Although current legislation still mandates that all vehicles must have some form of manual control, Ford is planning to mass produce a car without a steering wheel or pedals by the time 2021 rolls around. This is an accelerated development, considering fully autonomous cars have often been slated to arrive around 2025.
As driverless technology begins to infiltrate the automotive world, it seems that the development of it is ever accelerating. Although projected to take some time to come to market, partly due to the legislative challenges, the introduction of Tesla’s Autopilot mode seems to have kicked other manufacturers into high gear and now Ford is looking to market an autonomous car in the not too distant future.
The announcement, made by company president Mark Fields, at a recent even in Palo Alto, California, also highlighted how autonomous vehicles could change not only the way we get about, but car ownership in general. While many might imagine having their own driverless car, Fields suggested the Ford vehicle could be used in a sort of driver-free, Uber-like, ride-sharing scheme.
Ford’s current autonomous test vehicle. Source: Steve Jurvetson/Flickr
It’s this sort of service that Ford would provide for cities around the world he said. Although traditional car sales would still be a major component of its business, Ford believes that as more people use ride sharing and taxi-like autonomous services, people won’t buy as many cars as they do now. That means diversifying, so getting into the taxi game could be one way for Ford to stay competitive.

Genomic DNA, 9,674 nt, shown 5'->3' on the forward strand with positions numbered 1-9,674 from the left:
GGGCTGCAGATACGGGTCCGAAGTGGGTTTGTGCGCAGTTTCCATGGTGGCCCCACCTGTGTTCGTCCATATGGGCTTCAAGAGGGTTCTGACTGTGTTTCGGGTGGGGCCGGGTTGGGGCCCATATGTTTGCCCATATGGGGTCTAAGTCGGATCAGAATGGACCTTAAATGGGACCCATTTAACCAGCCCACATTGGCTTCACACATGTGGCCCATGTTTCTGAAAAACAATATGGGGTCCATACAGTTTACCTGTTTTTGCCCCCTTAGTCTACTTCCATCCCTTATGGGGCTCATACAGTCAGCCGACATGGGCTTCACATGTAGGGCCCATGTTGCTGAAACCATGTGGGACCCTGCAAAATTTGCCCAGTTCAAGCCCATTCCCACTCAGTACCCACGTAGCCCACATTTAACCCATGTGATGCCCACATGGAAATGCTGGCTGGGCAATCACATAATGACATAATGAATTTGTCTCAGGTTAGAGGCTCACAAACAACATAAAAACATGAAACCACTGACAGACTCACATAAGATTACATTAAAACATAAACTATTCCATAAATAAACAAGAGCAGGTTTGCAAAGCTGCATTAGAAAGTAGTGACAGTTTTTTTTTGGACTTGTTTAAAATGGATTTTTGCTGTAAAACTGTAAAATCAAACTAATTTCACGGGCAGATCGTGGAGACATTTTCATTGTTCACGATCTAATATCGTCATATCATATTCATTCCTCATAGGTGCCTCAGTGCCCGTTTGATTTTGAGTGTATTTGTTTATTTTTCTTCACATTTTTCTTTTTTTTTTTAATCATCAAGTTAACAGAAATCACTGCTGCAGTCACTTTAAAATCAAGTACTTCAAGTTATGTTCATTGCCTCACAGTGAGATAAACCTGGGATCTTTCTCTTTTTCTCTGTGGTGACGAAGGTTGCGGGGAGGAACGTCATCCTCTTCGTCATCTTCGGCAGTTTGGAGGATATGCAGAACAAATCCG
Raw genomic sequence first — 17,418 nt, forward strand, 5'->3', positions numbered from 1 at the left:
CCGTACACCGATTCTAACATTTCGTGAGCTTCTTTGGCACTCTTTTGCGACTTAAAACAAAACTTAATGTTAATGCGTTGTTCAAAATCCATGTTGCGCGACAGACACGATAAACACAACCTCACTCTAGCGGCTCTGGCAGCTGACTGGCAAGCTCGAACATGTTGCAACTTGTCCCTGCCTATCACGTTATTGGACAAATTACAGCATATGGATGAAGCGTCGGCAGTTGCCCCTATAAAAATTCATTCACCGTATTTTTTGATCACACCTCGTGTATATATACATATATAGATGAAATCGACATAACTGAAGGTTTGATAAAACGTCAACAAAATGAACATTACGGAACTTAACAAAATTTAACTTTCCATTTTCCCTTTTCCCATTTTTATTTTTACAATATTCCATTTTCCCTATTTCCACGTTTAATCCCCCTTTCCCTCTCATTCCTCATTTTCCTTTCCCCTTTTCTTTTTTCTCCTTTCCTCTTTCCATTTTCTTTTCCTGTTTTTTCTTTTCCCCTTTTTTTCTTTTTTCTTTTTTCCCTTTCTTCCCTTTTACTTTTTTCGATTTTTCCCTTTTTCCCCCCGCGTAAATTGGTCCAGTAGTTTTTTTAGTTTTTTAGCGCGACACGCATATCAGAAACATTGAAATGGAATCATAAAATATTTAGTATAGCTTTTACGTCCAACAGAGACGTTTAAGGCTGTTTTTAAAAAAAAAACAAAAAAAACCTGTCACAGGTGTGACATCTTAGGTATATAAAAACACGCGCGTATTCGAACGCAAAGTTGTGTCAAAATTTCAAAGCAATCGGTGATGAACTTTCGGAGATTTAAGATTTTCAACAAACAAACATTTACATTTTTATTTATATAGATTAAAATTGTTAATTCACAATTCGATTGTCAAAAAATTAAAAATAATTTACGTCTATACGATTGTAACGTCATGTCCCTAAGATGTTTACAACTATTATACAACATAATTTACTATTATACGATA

As the BBC points out, this is part of a larger strategy at Ford in recent years, to turn it more into a technology company, rather than just a car sales firm. It’s pushed for development in its own entertainment platforms and recently invested around £115 million in a company that specialises in LiDAR technology.
As forward thinking as it’s being though, Ford seemingly has a lot of catching up to do. Tesla is live-testing autonomous vehicle features on the roads right now and Google has millions of miles under its driverless cars’ collective belts. We don’t know how much testing Ford has done internally, but it will be interesting to see its further developments in the coming years.
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KitGuru Says: If I knew it was safe, I’d take a driverless car right now. Driving is fine and dandy when it’s a sunny day and the roads are clear, but most of the time it’s jams and overcast skies.